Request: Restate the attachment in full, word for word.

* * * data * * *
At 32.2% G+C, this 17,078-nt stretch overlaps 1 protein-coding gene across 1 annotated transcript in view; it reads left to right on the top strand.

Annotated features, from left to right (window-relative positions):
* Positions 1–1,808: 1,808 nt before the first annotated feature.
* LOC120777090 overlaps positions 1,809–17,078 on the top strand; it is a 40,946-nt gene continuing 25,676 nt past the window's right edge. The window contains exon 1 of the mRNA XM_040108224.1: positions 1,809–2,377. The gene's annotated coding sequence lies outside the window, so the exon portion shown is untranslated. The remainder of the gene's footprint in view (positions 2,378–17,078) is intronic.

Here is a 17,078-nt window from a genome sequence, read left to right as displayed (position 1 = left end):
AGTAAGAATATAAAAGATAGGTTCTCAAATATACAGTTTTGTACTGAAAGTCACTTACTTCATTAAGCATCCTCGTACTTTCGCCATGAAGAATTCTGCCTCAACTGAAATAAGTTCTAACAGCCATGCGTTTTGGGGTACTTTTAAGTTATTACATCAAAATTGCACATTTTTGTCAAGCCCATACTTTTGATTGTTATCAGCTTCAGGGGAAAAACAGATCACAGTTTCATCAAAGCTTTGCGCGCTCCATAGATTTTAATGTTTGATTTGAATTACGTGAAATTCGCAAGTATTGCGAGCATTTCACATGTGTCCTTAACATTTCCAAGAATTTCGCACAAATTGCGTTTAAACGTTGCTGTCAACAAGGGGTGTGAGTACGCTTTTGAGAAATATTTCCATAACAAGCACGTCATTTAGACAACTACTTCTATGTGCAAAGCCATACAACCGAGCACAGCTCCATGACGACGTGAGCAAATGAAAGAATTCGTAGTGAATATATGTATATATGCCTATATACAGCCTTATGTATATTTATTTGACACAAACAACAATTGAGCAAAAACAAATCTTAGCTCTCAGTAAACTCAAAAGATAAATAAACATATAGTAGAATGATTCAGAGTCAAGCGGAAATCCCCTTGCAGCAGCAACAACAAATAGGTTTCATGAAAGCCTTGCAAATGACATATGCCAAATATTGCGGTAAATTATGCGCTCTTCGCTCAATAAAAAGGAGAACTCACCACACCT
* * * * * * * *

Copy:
At 32.2% G+C, this 17,078-nt stretch overlaps 1 protein-coding gene across 1 annotated transcript in view; it reads left to right on the top strand.

Annotated features, from left to right (window-relative positions):
* Positions 1–1,808: 1,808 nt before the first annotated feature.
* LOC120777090 overlaps positions 1,809–17,078 on the top strand; it is a 40,946-nt gene continuing 25,676 nt past the window's right edge. The window contains exon 1 of the mRNA XM_040108224.1: positions 1,809–2,377. The gene's annotated coding sequence lies outside the window, so the exon portion shown is untranslated. The remainder of the gene's footprint in view (positions 2,378–17,078) is intronic.

Here is a 17,078-nt window from a genome sequence, read left to right as displayed (position 1 = left end):
AGTAAGAATATAAAAGATAGGTTCTCAAATATACAGTTTTGTACTGAAAGTCACTTACTTCATTAAGCATCCTCGTACTTTCGCCATGAAGAATTCTGCCTCAACTGAAATAAGTTCTAACAGCCATGCGTTTTGGGGTACTTTTAAGTTATTACATCAAAATTGCACATTTTTGTCAAGCCCATACTTTTGATTGTTATCAGCTTCAGGGGAAAAACAGATCACAGTTTCATCAAAGCTTTGCGCGCTCCATAGATTTTAATGTTTGATTTGAATTACGTGAAATTCGCAAGTATTGCGAGCATTTCACATGTGTCCTTAACATTTCCAAGAATTTCGCACAAATTGCGTTTAAACGTTGCTGTCAACAAGGGGTGTGAGTACGCTTTTGAGAAATATTTCCATAACAAGCACGTCATTTAGACAACTACTTCTATGTGCAAAGCCATACAACCGAGCACAGCTCCATGACGACGTGAGCAAATGAAAGAATTCGTAGTGAATATATGTATATATGCCTATATACAGCCTTATGTATATTTATTTGACACAAACAACAATTGAGCAAAAACAAATCTTAGCTCTCAGTAAACTCAAAAGATAAATAAACATATAGTAGAATGATTCAGAGTCAAGCGGAAATCCCCTTGCAGCAGCAACAACAAATAGGTTTCATGAAAGCCTTGCAAATGACATATGCCAAATATTGCGGTAAATTATGCGCTCTTCGCTCAATAAAAAGGAGAACTCACCACACCT